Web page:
After Capt Cook managed to navigate half way round the world, perhaps these tidal surges & strong currents may have put the Endeavour onto the Great Barrier Reef at 11pm 11th June 1770 ?
Cooks Journal "Having the advantage of a fine breeze of wind, and a clear Moon light Night in standing off from 6 until near 9 o Clock, we deepned our Water from 14 to 21 fathoms, when all at once we fell into 12, 10 and 8 fathoms. At this time I had everybody at their Stations to put about and come to an Anchor; but in this I was not so fortunate, for meeting again with Deep Water, I thought there could be no danger in standing on...Before 10 o'Clock we had 20 and 21 fathoms, and Continued in that depth until a few minutes before 11, when we had 17, and before the Man at the Lead could heave another cast, the Ship Struck and stuck fast. Immediately upon this we took in all our Sails, hoisted out the Boats and Sounded round the Ship, and found that we had got upon the South-East Edge of a reef of Coral Rocks, having in some places round the Ship 3 and 4 fathoms Water...."
J. Banks' Account
Cairns Highest Astronomical Tide (HAT) is 3.57m above LAT
That's a very good post, thank you. Seems plausible. Were they located near a section of the reef that would amplifiy changes in depth with more water movement, I wonder.
Definitely a phenomenon I notice in areas with bigger tides.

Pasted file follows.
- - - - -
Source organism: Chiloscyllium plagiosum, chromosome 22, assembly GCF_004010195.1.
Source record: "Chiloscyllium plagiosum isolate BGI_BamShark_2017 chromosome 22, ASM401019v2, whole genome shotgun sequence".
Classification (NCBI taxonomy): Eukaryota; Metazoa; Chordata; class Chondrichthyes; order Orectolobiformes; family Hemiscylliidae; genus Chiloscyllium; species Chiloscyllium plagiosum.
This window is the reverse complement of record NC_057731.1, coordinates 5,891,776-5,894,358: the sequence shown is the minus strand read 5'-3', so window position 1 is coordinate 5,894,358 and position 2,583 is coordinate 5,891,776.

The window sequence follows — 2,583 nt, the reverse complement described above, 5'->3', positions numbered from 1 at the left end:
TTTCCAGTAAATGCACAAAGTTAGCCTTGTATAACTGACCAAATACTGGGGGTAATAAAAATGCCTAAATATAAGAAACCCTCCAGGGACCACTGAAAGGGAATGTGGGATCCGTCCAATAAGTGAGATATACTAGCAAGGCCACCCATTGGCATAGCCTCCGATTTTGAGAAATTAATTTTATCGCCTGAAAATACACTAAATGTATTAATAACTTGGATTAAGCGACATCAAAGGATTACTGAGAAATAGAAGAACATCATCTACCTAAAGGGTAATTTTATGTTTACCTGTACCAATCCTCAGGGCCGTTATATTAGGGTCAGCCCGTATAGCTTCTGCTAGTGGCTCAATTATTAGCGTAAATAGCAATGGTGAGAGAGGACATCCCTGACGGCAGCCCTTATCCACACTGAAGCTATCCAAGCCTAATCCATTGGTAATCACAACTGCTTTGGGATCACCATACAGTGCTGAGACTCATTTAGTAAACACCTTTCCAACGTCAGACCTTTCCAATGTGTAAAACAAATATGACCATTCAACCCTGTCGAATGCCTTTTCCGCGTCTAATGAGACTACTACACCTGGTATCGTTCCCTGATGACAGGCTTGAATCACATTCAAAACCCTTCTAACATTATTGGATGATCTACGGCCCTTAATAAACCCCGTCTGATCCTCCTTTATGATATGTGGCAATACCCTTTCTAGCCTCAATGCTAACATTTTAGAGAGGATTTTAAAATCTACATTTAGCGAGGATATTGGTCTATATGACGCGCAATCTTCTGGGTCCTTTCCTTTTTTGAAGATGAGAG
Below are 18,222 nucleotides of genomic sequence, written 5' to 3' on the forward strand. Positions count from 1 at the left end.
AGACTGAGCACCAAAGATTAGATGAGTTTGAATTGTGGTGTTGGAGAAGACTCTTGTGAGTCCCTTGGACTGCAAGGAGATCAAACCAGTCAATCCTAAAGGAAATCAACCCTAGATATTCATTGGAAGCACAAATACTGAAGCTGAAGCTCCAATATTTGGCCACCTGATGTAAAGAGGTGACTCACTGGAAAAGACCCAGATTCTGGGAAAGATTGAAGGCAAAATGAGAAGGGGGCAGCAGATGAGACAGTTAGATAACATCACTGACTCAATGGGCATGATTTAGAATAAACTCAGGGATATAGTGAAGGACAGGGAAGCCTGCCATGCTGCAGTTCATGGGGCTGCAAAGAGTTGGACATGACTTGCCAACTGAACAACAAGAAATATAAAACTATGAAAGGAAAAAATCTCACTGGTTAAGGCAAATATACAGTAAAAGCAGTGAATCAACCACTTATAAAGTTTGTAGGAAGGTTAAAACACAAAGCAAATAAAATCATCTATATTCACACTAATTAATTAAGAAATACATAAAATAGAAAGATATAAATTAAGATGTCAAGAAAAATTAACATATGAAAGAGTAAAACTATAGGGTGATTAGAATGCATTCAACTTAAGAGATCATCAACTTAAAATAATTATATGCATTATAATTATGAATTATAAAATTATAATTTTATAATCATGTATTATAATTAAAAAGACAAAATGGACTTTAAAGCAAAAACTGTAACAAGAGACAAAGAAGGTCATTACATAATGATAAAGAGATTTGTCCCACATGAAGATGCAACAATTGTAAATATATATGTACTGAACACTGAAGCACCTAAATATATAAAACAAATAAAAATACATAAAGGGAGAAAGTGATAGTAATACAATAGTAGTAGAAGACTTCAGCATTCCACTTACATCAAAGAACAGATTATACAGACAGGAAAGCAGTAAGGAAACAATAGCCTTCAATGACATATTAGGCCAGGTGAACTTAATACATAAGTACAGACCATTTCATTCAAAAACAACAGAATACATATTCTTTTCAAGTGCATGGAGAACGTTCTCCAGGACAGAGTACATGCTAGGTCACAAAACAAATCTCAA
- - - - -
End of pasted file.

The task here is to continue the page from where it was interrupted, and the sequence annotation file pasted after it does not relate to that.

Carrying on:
My related query is around tidal movement and how closely it follows a Sin/Cos curve. I’ve noticed that when we get bigger high tides that the tide seems to already be very full when it’s bang on mid tide on the way in. Any actual data/papers on the issue?
So the maximum tidal movement is through that middle section of the phase, so if heading towards incoming, you'd expect it to be already quite full at mid-tide on a big incoming. That might be the perception?
You can observe the forecasts and actually observations at various sites around the country like here..
Cheers Craig, not a huge amount of residual on that graph and the tides have been fairly big the last few days. I’ll compartmentalise that snippet of knowledge!
Further to that, Stu2d2, you might want to check out my comment below on the rule of twelfths. Basically, four hours after low tide, 75% of the tide has come in. With a greater volume during spring tides, it will definitely look full after the mid-tide phase, especially compared to the average (neap) high tides on your coast.
Can a big enough tide generate it's own swell? Early 90's some of the locals took me to Brims Ness, north scotland and it's 5m tide range. When we got there the tide was at the bottom and it was dead flat. The locals paddled out anyway saying the waves would come with the incoming tide. Sure enough as the tide came in it went to 2-3 foot. Can't remember what period it was but it was pretty short.
I reckon No. locals just knew it needed more water for the waves to get in there. Probably an outside shoal or something that blocks the swell at low tide
Agree with shraz, besides a tidal bore style wave, the tide can't create surfable waves.
The mid coast has good years and then bad years which are probably the result of things like La Nina influencing swell direction and wind patterns. I have been surfing it for 50 years since a grom and no overall major change in my view. Biggest negative has been the construction of the storm water outlets which damage the reef cover. Seaford being a case in point.